– Most turtle doves nest in hedgerows or scrub over 4m tall, so they need tall, mature hedgerows, areas of scrub or woodland edges with a thick shrub layer. Nests are also often associated with climbers including clematis, honeysuckle and bramble.

Find out more about the work of the Sussex Wildlife Trust

Discover more pigeon and dove species on Arkive

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Feb 1

We’ve asked conservation organisations around the world to nominate a species that they believe to be overlooked, underappreciated and unloved, and tell us why they think that they deserve a fair share of the limelight, this Valentine’s Day.

Each nominee’s story is featured on the Arkive blog with information on the species, what makes them so special, the conservation organisation that nominated them and how they are working to save them from extinction.

Click the ‘unloved species’ tag above to see all of the nominations and their blogs.

Once you have perused the blogs you can vote for your favourite to help get them into the top ten unloved species and get them the recognition that they truly deserve! Share your favourite with others using the #LoveSpecies hashtag on Twitter and Facebook and tell them why they should vote for them too. Voting closes on February 14th at 23:59 PST (07:59 GMT).

Join us and our conservation partners in celebrating and raising awareness for some of the world’s most unloved species this Valentine’s Day!

Species: Field cow-wheat

Nominated by: Species Recovery Trust

Conservation status: Listed under Schedule 8 of the Wildlife and Countryside Act, making it an offence to pick, uproot or destroy it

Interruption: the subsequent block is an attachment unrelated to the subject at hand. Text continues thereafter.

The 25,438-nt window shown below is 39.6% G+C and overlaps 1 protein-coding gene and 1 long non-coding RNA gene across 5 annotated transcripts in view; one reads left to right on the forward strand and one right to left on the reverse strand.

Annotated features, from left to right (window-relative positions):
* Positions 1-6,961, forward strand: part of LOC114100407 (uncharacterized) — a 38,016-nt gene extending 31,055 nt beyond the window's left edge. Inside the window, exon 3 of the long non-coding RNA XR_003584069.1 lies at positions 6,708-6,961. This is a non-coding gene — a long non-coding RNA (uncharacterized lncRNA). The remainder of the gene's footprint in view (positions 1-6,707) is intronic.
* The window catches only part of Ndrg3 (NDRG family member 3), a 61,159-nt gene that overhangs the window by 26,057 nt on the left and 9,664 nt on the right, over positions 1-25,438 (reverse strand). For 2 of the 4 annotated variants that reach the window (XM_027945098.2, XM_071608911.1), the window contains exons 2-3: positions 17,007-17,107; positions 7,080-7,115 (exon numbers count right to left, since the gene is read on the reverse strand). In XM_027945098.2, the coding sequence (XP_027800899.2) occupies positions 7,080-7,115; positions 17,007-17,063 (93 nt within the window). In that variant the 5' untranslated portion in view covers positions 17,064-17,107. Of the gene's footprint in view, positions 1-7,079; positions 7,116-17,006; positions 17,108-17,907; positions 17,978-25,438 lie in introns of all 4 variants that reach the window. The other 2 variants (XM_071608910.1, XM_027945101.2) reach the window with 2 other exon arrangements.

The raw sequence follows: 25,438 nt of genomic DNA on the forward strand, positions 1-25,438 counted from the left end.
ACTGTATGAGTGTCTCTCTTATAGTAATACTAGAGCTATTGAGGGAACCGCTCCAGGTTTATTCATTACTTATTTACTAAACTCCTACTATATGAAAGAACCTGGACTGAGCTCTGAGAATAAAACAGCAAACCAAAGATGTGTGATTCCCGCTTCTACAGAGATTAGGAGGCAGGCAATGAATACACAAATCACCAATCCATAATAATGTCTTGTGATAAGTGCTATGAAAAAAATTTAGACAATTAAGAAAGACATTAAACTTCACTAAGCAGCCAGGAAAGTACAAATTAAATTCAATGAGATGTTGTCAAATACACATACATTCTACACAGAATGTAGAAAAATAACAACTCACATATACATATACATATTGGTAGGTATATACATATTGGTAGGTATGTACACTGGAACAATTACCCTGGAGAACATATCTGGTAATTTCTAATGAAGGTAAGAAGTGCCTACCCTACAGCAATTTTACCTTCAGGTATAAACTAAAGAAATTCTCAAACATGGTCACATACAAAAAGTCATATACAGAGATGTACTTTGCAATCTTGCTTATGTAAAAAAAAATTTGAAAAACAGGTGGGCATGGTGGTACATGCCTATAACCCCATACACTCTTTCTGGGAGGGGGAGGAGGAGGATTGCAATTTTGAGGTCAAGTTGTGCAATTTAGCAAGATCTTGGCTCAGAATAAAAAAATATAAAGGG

Why do you love it? It’s a spectacular looking thing, with a truly bizarre inflorescence of mixed purple and yellow flowers. It also has an unusual lifecycle, producing half of its food by the normal method of photosynthesis, but getting the other half by parasitising the roots of other plants.

What are the threats to the field cow-wheat? Because it’s so rare (it only grows in four sites in the UK) it is under extremely high risk of localised extinctions – one of the sites is a nature reserve but at the others it receives little protection. Because it favours edge habitats it is also constantly at risk from scrub encroachment and losing the open areas it needs to thrive in. It has a complex germination strategy involving forming an association with the roots of other plants, and we don’t know how this might be affected by climate change and shifting weather patterns.

What are you doing to save it? We have set up a monitoring programme across all of its sites, and last year collected seed from half the sites to put in then Millenium Seed Bank at Kew Gardens. We have carried out habitat management at two sites and are working closely with the owners of the other sites to ensure their work does all it can to enhance the species.

Find out more about the Species Recovery Trust and the different plants and animals that they work with

Discover more dicot species on Arkive

 

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Feb 1

We’ve asked conservation organisations around the world to nominate a species that they believe to be overlooked, underappreciated and unloved, and tell us why they think that they deserve a fair share of the limelight, this Valentine’s Day.

Each nominee’s story is featured on the Arkive blog with information on the species, what makes them so special, the conservation organisation that nominated them and how they are working to save them from extinction.